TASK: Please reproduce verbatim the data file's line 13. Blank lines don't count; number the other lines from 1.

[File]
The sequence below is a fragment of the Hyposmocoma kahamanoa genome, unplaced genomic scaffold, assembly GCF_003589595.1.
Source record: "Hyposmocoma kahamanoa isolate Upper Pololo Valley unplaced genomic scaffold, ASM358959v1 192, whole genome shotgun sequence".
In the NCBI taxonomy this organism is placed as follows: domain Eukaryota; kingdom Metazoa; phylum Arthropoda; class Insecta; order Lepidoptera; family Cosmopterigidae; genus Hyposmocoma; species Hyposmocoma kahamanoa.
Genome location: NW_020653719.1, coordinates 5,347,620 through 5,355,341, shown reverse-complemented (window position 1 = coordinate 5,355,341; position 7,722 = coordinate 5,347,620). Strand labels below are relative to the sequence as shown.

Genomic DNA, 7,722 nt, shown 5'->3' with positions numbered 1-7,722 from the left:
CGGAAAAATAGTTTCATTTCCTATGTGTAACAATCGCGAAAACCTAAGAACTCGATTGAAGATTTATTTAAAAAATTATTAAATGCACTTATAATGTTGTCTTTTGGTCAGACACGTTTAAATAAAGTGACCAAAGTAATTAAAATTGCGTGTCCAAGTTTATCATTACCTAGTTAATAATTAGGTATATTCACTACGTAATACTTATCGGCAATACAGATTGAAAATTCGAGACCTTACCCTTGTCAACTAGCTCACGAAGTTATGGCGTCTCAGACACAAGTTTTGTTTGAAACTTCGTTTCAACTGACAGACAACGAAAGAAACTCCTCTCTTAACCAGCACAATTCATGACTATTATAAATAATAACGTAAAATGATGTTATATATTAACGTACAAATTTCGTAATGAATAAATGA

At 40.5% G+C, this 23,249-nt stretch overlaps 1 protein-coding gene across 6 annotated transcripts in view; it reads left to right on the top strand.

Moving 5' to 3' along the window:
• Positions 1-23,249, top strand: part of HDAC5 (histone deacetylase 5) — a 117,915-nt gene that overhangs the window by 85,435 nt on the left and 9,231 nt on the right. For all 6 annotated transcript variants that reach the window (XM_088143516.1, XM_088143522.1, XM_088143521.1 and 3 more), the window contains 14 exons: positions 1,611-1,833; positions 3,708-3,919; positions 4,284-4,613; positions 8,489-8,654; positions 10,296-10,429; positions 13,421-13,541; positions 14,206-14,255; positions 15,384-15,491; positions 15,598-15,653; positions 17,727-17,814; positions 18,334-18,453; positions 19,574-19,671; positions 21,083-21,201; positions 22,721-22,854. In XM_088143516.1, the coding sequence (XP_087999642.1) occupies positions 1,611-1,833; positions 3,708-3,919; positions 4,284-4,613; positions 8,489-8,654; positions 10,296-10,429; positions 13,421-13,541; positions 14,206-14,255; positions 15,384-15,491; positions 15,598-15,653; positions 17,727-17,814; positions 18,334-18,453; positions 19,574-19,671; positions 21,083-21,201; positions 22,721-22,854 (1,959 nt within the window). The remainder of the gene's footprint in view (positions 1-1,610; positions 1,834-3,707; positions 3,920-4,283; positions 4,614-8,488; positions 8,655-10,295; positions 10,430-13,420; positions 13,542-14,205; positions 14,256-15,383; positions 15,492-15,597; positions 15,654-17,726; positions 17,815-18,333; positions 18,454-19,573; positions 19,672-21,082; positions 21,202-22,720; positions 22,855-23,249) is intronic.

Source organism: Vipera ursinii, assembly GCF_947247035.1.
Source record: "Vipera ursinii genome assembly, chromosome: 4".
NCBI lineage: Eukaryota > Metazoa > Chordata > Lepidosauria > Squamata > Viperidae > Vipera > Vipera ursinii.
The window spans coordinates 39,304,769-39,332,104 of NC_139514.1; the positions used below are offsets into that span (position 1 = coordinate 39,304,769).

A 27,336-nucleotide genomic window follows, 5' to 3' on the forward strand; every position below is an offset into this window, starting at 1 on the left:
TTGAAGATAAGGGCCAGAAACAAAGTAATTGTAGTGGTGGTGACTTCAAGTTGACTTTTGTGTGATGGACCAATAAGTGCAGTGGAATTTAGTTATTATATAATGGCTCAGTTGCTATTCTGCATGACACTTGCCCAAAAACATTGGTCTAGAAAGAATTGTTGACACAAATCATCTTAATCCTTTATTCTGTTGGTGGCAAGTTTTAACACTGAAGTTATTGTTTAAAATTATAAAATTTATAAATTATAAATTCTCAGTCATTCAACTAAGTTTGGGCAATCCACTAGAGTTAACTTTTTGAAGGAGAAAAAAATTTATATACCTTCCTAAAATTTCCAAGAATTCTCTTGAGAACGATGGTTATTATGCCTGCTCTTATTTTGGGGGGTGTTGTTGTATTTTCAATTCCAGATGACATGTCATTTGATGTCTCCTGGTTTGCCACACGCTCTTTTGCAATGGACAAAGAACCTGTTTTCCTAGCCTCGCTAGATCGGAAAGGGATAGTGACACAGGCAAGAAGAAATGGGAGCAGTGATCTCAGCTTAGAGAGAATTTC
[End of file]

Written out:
The window spans coordinates 39,304,769-39,332,104 of NC_139514.1; the positions used below are offsets into that span (position 1 = coordinate 39,304,769).